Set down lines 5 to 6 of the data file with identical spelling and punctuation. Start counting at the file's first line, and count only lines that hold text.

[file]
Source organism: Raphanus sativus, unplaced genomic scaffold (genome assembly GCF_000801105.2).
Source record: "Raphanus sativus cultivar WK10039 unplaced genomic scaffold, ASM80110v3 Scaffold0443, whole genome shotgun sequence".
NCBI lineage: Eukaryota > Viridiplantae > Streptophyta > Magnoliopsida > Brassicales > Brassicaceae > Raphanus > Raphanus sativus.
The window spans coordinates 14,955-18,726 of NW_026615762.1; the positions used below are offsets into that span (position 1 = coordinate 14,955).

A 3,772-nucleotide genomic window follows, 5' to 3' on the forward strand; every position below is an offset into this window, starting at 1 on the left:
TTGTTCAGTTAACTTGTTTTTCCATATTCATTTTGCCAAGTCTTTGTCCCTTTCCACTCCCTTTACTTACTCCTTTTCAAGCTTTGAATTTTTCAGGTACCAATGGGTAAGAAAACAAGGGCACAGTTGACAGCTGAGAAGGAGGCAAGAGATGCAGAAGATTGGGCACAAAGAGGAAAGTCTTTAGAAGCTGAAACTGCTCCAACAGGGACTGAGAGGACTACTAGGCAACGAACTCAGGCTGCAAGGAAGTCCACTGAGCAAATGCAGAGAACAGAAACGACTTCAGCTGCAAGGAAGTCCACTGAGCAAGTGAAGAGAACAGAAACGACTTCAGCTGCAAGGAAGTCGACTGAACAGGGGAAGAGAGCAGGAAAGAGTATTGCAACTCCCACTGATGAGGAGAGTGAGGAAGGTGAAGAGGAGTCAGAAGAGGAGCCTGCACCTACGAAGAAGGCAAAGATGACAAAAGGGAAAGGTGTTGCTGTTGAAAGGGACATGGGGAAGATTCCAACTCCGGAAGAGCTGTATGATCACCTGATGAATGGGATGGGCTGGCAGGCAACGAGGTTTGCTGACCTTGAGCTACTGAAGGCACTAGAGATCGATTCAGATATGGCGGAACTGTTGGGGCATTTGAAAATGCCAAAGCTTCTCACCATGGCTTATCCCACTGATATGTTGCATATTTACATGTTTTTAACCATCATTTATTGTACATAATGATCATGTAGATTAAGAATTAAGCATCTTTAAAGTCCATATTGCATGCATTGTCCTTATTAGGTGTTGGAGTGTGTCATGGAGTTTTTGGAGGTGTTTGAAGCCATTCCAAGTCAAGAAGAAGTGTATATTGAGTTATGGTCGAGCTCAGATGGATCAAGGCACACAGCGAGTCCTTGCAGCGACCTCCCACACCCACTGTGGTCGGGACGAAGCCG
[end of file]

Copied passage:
A 3,772-nucleotide genomic window follows, 5' to 3' on the forward strand; every position below is an offset into this window, starting at 1 on the left:
TTGTTCAGTTAACTTGTTTTTCCATATTCATTTTGCCAAGTCTTTGTCCCTTTCCACTCCCTTTACTTACTCCTTTTCAAGCTTTGAATTTTTCAGGTACCAATGGGTAAGAAAACAAGGGCACAGTTGACAGCTGAGAAGGAGGCAAGAGATGCAGAAGATTGGGCACAAAGAGGAAAGTCTTTAGAAGCTGAAACTGCTCCAACAGGGACTGAGAGGACTACTAGGCAACGAACTCAGGCTGCAAGGAAGTCCACTGAGCAAATGCAGAGAACAGAAACGACTTCAGCTGCAAGGAAGTCCACTGAGCAAGTGAAGAGAACAGAAACGACTTCAGCTGCAAGGAAGTCGACTGAACAGGGGAAGAGAGCAGGAAAGAGTATTGCAACTCCCACTGATGAGGAGAGTGAGGAAGGTGAAGAGGAGTCAGAAGAGGAGCCTGCACCTACGAAGAAGGCAAAGATGACAAAAGGGAAAGGTGTTGCTGTTGAAAGGGACATGGGGAAGATTCCAACTCCGGAAGAGCTGTATGATCACCTGATGAATGGGATGGGCTGGCAGGCAACGAGGTTTGCTGACCTTGAGCTACTGAAGGCACTAGAGATCGATTCAGATATGGCGGAACTGTTGGGGCATTTGAAAATGCCAAAGCTTCTCACCATGGCTTATCCCACTGATATGTTGCATATTTACATGTTTTTAACCATCATTTATTGTACATAATGATCATGTAGATTAAGAATTAAGCATCTTTAAAGTCCATATTGCATGCATTGTCCTTATTAGGTGTTGGAGTGTGTCATGGAGTTTTTGGAGGTGTTTGAAGCCATTCCAAGTCAAGAAGAAGTGTATATTGAGTTATGGTCGAGCTCAGATGGATCAAGGCACACAGCGAGTCCTTGCAGCGACCTCCCACACCCACTGTGGTCGGGACGAAGCCG